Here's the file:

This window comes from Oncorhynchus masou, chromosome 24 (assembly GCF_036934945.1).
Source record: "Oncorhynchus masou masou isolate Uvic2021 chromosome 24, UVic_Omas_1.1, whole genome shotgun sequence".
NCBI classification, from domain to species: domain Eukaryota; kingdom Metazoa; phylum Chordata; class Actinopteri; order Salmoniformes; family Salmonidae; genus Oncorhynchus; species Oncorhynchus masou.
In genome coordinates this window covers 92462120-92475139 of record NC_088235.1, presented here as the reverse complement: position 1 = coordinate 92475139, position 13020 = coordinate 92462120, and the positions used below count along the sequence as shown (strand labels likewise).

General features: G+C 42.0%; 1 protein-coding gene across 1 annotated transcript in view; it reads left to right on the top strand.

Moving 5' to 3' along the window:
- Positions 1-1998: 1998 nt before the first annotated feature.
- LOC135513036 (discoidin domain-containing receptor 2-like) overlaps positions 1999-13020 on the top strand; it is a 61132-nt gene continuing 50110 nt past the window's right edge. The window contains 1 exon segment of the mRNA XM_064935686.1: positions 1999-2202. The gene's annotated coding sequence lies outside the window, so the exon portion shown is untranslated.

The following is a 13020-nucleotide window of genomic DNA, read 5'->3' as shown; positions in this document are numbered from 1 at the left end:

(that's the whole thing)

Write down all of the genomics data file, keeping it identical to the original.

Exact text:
This window comes from Oncorhynchus masou, chromosome 24 (assembly GCF_036934945.1).
Source record: "Oncorhynchus masou masou isolate Uvic2021 chromosome 24, UVic_Omas_1.1, whole genome shotgun sequence".
NCBI classification, from domain to species: domain Eukaryota; kingdom Metazoa; phylum Chordata; class Actinopteri; order Salmoniformes; family Salmonidae; genus Oncorhynchus; species Oncorhynchus masou.
In genome coordinates this window covers 92462120-92475139 of record NC_088235.1, presented here as the reverse complement: position 1 = coordinate 92475139, position 13020 = coordinate 92462120, and the positions used below count along the sequence as shown (strand labels likewise).

General features: G+C 42.0%; 1 protein-coding gene across 1 annotated transcript in view; it reads left to right on the top strand.

Moving 5' to 3' along the window:
- Positions 1-1998: 1998 nt before the first annotated feature.
- LOC135513036 (discoidin domain-containing receptor 2-like) overlaps positions 1999-13020 on the top strand; it is a 61132-nt gene continuing 50110 nt past the window's right edge. The window contains 1 exon segment of the mRNA XM_064935686.1: positions 1999-2202. The gene's annotated coding sequence lies outside the window, so the exon portion shown is untranslated.

The following is a 13020-nucleotide window of genomic DNA, read 5'->3' as shown; positions in this document are numbered from 1 at the left end: